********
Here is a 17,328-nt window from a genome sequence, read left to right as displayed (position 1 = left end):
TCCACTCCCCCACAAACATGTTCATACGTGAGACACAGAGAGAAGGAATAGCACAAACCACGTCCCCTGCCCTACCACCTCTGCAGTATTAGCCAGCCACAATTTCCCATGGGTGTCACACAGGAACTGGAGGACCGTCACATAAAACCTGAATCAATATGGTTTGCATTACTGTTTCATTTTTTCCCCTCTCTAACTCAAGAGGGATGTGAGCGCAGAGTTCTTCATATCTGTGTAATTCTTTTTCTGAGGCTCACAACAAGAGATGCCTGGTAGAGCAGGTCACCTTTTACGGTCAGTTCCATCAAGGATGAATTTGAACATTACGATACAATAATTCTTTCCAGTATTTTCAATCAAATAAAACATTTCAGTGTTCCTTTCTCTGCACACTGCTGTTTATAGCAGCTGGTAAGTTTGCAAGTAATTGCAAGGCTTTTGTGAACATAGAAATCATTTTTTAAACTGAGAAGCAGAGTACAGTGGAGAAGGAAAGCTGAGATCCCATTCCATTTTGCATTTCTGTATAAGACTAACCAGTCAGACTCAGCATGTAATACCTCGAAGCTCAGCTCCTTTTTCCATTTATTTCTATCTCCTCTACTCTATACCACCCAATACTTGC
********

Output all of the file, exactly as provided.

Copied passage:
Here is a 17,328-nt window from a genome sequence, read left to right as displayed (position 1 = left end):
TCCACTCCCCCACAAACATGTTCATACGTGAGACACAGAGAGAAGGAATAGCACAAACCACGTCCCCTGCCCTACCACCTCTGCAGTATTAGCCAGCCACAATTTCCCATGGGTGTCACACAGGAACTGGAGGACCGTCACATAAAACCTGAATCAATATGGTTTGCATTACTGTTTCATTTTTTCCCCTCTCTAACTCAAGAGGGATGTGAGCGCAGAGTTCTTCATATCTGTGTAATTCTTTTTCTGAGGCTCACAACAAGAGATGCCTGGTAGAGCAGGTCACCTTTTACGGTCAGTTCCATCAAGGATGAATTTGAACATTACGATACAATAATTCTTTCCAGTATTTTCAATCAAATAAAACATTTCAGTGTTCCTTTCTCTGCACACTGCTGTTTATAGCAGCTGGTAAGTTTGCAAGTAATTGCAAGGCTTTTGTGAACATAGAAATCATTTTTTAAACTGAGAAGCAGAGTACAGTGGAGAAGGAAAGCTGAGATCCCATTCCATTTTGCATTTCTGTATAAGACTAACCAGTCAGACTCAGCATGTAATACCTCGAAGCTCAGCTCCTTTTTCCATTTATTTCTATCTCCTCTACTCTATACCACCCAATACTTGC